Working from rest

In my family we’ve argued about whether the first day of the week is Sunday or Monday. Do other families have these weird debates or is it just us?

Anyway…according to the ancient Judeo-Christian creation myth, God made mankind on the sixth day, then rested from work on the seventh[1]……

This means that mankind’s first full day was a Sabbath.

Years ago I heard a refreshing talk about this observation, deducing that our natural starting place is one of rest – that our work or activity should therefore spring from a place of restfulness, or simply being, rather than seeing our rest or Sabbath as recuperation from our work.

Common Blue, just chillin’

In the natural rhythms of life, rest is our priority. Then our activity / work / productiveness. This has important implications for our sense of identity – knowing who we are apart from our achievements.

This does not always come naturally to me. I’m full of energy and drive and restlessness. Maybe due to an addiction to productivity, stemming from an insecure childhood. I may even have undiagnosed ADHD. But probably mostly it’s just my innate personality.

I can be a bit like this Hummingbird Hawkmoth, always busy

Which is one of many reasons I find meditative and contemplative practices so vital in my life.

Ideally, what we do streams from who we are, rather than creating who we are.

Living streams, Sheffield

Rest, then work. Not the other way round.

I wrote most of this piece and took most of the photos while on holiday, reflecting on this timeless wisdom and on my work-weariness. The holiday was definitely a rest from work, and that’s fine…

…but I was also conscious of the need to not just switch off and forget about work, but also to renew my sense of identity, to find strength and revive my soul, for its own sake and in preparation for the return to the responsibilities of day-to-day life.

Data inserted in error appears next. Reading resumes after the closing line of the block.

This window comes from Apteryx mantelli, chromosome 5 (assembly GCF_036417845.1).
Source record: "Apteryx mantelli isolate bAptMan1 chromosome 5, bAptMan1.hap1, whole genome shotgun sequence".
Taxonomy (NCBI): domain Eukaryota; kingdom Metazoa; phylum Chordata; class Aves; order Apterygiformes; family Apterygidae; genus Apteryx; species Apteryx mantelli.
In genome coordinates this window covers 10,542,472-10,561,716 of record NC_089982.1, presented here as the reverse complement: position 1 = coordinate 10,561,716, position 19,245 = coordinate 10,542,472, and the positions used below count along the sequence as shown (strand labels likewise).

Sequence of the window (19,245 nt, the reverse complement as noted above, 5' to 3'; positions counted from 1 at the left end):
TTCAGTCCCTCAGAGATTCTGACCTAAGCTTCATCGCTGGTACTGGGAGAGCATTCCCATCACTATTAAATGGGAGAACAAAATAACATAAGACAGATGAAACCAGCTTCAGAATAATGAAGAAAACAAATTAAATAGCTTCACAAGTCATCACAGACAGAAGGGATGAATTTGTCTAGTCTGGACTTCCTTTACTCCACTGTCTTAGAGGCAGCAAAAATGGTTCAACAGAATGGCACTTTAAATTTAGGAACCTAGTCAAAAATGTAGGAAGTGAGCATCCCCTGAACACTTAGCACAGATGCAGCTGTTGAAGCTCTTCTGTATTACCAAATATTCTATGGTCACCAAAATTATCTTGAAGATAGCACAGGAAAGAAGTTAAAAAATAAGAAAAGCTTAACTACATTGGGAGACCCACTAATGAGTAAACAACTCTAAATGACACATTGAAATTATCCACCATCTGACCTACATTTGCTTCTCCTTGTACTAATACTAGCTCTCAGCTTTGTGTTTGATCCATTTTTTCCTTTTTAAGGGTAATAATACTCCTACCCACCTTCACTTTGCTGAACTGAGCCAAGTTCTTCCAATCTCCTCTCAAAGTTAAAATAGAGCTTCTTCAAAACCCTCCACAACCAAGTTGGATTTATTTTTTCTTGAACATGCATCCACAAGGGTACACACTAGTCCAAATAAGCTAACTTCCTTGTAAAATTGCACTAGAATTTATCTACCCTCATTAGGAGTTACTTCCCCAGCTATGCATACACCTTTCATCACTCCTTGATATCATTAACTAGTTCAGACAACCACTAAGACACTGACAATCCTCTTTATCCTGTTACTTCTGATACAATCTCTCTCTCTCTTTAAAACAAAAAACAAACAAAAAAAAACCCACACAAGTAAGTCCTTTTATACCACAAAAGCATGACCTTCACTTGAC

A Buzzard at rest, taking stock before returning to hunting

Despite my assertion above about the designed order of things, sometimes we need both processes (rest-then-work and work-then-rest) to take place, almost at once.

Holidays, Sabbaths, periods of rest and moments of meditation can be both things: first a time of healing and recuperation from the stresses and strains of life and work, sashaying almost imperceptibly into a state of being, of satisfied stillness, simply for the enjoyment of life itself, as well as reviving us in preparation for the return to the 9-5 (or 8-6 or 12-12).

The stillness and serenity of a Supermoon-lit evening, Devon

For some people, Sabbath is a Saturday, for others it’s Sunday, and for still others it’s whenever they can get a day – or a moment – to rest. The first day of the week, I guess, according to Judeo-Christian thought, should technically be whatever day your Sabbath or day off is.

A bay at rest in the evening glow, Brixham

What matters, most, though, is seeing rest as the starting point that we work from. Making restfulness our (my) priority, for the sake of our own souls as well as for those who depend on us.

“But those who trust [rest] in Yahweh [God / Presence / ‘I Am’] will find new strength.

They will soar high on wings like eagles.

They will run and not grow weary.

They will walk and not faint.

(Isaiah)

Resting comes naturally to Gorka! Here he’s taking shelter from the sun during a recent heatwave.

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(Photos all mine. No copyright. Feel free to use / share, with my blessing!)

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[1] I believe that accepting the Genesis account of Creation as allegorical enables us to understand depths of meaning and breadths of wisdom that might otherwise be lost by taking it literally. Having said that, I wouldn’t entirely rule out the possibility of literal elements! As I expressed in A Natural Creed:

I believe that science gives us wonderful insight into the origins and progression of the Universe and Life;

that the Biblical accounts of Creation are deeply inspired, allegorical myths that reveal much about the Source of the Universe and Life – and about human nature,

but that there may also be elements of literal truth in those ancient texts;

that we would do well to listen to science and religion and philosophy in order to best understand our place in the Universe;  

but that the origins of the Universe and Life remain a mystery and are probably weirder than any scientist or theologian can imagine!”

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